When you grow flowers for cutting or tend perennial borders, plant stakes are a must. Some of my favorite plants are “leaners”, thus part of my early spring ritual is to get out, when the crowns start to expand and place plant supports.
Years ago I found a great, inexpensive plant support system that works for all sizes and types of annuals and perennials. At first I tried tying plants to individual stakes, which I still do for gladiolas and oriental lilies after a hard summer rain. But individual stakes don’t work for large clumps of plants like Boltonia and Monarda that can be 3 or more feet around. I considered investing in some of the fancy plant supports seen in the gardening catalogs, but geez! I wanted to spend my money on more plants, not stakes.
The solution: wire tomato cages. I bought about 50 dollars worth of the largest tomato cages that I could find (about 4′ tall) at the local hardware store and took my wire cutters to them. Look for ones made of 4 wire rings, graduating from the largest ring of about 20″ diameter on top, down to the smallest at about 1o” across, with 3 wire “legs” to sink into the ground. Some I only cut off just above the small ring, which in effect made two plant supports–one shorty that had only one ring and legs, and a taller one with 3 rings and legs. The short ones are perfect for low-growing perennials that only need a little support of the flower stalks–not the whole plant, like columbines, true Geraniums and baby’s breath. For really wide clumps of short perennials such as Tricyrtis (Toad Lily), cutting off just the widest top ring and its legs from the tomato cage does the trick. The remaining three-ring plant support is a nice match for tall, slender perennials like Thalictrum (Meadow Rue).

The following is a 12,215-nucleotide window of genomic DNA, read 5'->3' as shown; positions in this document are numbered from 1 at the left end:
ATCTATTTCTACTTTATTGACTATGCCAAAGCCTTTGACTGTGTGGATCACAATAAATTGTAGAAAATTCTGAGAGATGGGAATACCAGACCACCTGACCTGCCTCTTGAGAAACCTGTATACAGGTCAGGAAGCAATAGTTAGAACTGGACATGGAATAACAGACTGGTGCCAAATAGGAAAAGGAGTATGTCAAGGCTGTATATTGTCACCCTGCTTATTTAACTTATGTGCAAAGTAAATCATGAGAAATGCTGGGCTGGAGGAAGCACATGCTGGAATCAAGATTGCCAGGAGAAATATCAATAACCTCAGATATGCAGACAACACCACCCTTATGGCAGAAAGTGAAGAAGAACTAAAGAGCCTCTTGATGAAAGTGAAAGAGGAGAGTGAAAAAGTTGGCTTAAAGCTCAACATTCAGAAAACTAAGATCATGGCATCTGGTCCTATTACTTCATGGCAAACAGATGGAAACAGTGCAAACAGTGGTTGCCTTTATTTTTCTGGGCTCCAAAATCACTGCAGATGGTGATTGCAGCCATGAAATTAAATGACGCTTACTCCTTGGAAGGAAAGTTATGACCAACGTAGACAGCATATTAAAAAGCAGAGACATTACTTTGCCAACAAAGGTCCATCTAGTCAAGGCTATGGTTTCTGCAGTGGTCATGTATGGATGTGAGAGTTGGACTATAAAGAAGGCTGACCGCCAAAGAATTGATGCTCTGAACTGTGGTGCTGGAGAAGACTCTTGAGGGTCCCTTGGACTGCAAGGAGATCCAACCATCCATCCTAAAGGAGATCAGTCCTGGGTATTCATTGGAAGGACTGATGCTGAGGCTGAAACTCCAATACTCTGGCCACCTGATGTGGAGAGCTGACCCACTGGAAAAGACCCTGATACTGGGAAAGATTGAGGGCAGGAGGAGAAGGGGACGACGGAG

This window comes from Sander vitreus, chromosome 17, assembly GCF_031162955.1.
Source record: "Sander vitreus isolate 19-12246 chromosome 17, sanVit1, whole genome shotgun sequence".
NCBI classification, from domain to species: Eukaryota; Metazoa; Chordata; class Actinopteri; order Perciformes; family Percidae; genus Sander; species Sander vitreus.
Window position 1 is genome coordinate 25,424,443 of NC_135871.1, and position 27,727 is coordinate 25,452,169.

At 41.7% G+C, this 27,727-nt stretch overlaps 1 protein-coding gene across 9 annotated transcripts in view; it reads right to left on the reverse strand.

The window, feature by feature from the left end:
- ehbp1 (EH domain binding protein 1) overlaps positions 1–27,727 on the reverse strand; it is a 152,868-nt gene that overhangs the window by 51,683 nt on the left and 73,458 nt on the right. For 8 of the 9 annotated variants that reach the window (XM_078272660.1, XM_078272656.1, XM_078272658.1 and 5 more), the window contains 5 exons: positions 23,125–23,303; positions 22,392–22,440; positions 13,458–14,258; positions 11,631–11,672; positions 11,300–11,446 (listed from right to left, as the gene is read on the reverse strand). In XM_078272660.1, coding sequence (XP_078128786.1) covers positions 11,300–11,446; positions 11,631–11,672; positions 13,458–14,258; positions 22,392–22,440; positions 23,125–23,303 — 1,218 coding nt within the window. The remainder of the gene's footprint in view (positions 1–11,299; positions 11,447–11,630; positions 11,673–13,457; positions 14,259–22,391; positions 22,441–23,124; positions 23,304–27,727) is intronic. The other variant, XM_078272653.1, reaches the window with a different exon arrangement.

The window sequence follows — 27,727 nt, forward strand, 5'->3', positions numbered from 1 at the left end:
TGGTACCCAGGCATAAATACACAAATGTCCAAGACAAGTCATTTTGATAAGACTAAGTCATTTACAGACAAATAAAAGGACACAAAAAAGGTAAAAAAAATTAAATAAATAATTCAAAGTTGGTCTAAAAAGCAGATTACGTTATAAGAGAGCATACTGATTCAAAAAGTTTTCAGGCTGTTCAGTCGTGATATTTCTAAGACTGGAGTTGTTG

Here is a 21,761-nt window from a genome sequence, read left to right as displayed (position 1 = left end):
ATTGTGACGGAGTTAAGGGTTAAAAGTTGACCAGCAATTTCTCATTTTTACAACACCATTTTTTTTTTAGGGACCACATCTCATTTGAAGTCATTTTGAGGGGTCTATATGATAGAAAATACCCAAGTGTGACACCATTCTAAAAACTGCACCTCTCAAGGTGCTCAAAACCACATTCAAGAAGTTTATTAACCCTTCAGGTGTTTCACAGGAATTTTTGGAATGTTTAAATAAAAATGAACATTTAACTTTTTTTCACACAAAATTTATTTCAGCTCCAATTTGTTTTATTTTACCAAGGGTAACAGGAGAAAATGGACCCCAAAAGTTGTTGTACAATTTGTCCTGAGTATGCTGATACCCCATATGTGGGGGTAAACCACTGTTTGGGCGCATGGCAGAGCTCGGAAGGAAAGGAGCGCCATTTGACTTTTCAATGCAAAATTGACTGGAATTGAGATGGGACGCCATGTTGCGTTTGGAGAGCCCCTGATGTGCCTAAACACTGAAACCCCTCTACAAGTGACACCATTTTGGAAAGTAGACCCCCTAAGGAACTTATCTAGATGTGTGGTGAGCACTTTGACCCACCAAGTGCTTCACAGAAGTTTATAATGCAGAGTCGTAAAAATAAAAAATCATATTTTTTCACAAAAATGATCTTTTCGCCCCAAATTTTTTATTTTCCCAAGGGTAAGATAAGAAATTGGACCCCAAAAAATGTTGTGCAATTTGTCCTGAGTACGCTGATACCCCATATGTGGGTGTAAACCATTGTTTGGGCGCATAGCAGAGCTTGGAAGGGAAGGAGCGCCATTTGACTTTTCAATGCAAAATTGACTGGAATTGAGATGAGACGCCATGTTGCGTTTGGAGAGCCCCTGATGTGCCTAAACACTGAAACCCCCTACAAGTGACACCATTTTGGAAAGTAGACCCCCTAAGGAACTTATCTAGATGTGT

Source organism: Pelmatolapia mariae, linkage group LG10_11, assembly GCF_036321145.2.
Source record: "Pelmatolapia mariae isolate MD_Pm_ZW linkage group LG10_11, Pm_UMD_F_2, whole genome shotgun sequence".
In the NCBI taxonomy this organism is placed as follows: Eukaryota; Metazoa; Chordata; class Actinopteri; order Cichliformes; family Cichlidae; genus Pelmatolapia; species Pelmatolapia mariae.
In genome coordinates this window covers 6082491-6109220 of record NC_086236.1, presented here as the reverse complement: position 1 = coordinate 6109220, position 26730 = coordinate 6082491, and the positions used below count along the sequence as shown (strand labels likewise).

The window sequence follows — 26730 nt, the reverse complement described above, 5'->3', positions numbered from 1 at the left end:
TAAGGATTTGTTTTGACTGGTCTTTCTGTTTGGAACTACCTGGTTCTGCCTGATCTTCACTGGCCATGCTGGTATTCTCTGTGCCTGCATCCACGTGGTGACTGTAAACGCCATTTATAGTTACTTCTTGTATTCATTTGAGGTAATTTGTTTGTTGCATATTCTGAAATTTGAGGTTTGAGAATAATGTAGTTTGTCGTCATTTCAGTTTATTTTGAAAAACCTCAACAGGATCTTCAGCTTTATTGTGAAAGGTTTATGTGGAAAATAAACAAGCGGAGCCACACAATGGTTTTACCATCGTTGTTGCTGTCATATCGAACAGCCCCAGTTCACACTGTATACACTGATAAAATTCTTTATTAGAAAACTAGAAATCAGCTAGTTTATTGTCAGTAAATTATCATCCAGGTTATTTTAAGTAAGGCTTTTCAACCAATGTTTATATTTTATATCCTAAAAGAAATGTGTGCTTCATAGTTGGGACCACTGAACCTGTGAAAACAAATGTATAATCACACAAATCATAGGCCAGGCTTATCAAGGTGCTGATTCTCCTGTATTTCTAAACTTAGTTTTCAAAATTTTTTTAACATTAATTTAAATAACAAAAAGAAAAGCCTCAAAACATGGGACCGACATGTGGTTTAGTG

I chopped up the tomato cages into 1 ring, 2 ring and 3 ring plant supports, which meant that I had a range of widths and heights to match any plant. The key is to remember to put them over the plant early enough in spring. If you wait too long and the tender new shoots get tall, you risk snapping them off by trying to gather up the plant and hold it while sliding the cage over the already burgeoning stalks. Not that I’ve done this, mind you. Aconitum (monkshood) is one of those perennials that almost grows before your eyes and I’ve learned that once I notice this one start to bolt–I need to put the cages out for all the beds.
Once the plant really starts gung-ho and leafs out, the metal tomato cage support disappears amongst the foliage, only to appear again after first frost, or until the flower stalks are cut back, at which time I stack up the supports and store them in the garage over the winter.
Sometimes I leave the supports in place for perennials that really disappear in dormancy, leaving hardly a sign of a crown–that way I don’t accidentally dig them up or step on them. This is especially true with Anenome nemerosa and Ranunculus ficaria hybrids that go dormant in summer–I use the little, single ring supports to mark and protect these. When everything else is full and growing around them, you really have to look to notice them. And I’ve used the single rings for deciduous grasses that have floppy flowers, too. Molinia caerulea ‘Moorflamme’ (Purple Moor Grass) is one that looks so much better with a little hidden support (ladies, I think we can all relate).
I’ve had the same bunch of plant supports for 15 years–they’re durable as heck. Some are rusted, some not, most are a tad bent–but I certainly have gotten my money’s worth. And when I remember to put them out early enough, the beds look so much better and I spend a fraction of the time tying up things that have fallen over.
© Colleen Miko, 2011